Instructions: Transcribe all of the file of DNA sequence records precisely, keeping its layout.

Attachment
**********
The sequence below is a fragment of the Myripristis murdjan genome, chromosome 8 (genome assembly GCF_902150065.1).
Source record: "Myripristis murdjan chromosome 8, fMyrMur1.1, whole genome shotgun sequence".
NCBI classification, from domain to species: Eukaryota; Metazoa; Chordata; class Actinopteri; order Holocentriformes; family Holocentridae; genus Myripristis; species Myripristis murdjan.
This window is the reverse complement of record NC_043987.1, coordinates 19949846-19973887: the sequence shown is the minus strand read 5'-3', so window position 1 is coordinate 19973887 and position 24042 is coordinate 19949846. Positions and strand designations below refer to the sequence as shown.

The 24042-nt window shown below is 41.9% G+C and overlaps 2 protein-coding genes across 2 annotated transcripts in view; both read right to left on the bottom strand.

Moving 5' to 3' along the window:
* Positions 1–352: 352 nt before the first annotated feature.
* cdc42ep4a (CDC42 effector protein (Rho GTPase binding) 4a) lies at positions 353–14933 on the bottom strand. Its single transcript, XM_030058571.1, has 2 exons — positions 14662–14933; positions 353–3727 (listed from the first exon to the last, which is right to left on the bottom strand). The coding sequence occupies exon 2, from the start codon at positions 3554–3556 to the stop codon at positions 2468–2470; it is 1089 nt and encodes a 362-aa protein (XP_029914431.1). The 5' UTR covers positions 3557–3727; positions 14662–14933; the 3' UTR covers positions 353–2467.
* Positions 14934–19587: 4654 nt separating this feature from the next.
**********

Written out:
The sequence below is a fragment of the Myripristis murdjan genome, chromosome 8 (genome assembly GCF_902150065.1).
Source record: "Myripristis murdjan chromosome 8, fMyrMur1.1, whole genome shotgun sequence".
NCBI classification, from domain to species: Eukaryota; Metazoa; Chordata; class Actinopteri; order Holocentriformes; family Holocentridae; genus Myripristis; species Myripristis murdjan.
This window is the reverse complement of record NC_043987.1, coordinates 19949846-19973887: the sequence shown is the minus strand read 5'-3', so window position 1 is coordinate 19973887 and position 24042 is coordinate 19949846. Positions and strand designations below refer to the sequence as shown.

The 24042-nt window shown below is 41.9% G+C and overlaps 2 protein-coding genes across 2 annotated transcripts in view; both read right to left on the bottom strand.

Moving 5' to 3' along the window:
* Positions 1–352: 352 nt before the first annotated feature.
* cdc42ep4a (CDC42 effector protein (Rho GTPase binding) 4a) lies at positions 353–14933 on the bottom strand. Its single transcript, XM_030058571.1, has 2 exons — positions 14662–14933; positions 353–3727 (listed from the first exon to the last, which is right to left on the bottom strand). The coding sequence occupies exon 2, from the start codon at positions 3554–3556 to the stop codon at positions 2468–2470; it is 1089 nt and encodes a 362-aa protein (XP_029914431.1). The 5' UTR covers positions 3557–3727; positions 14662–14933; the 3' UTR covers positions 353–2467.
* Positions 14934–19587: 4654 nt separating this feature from the next.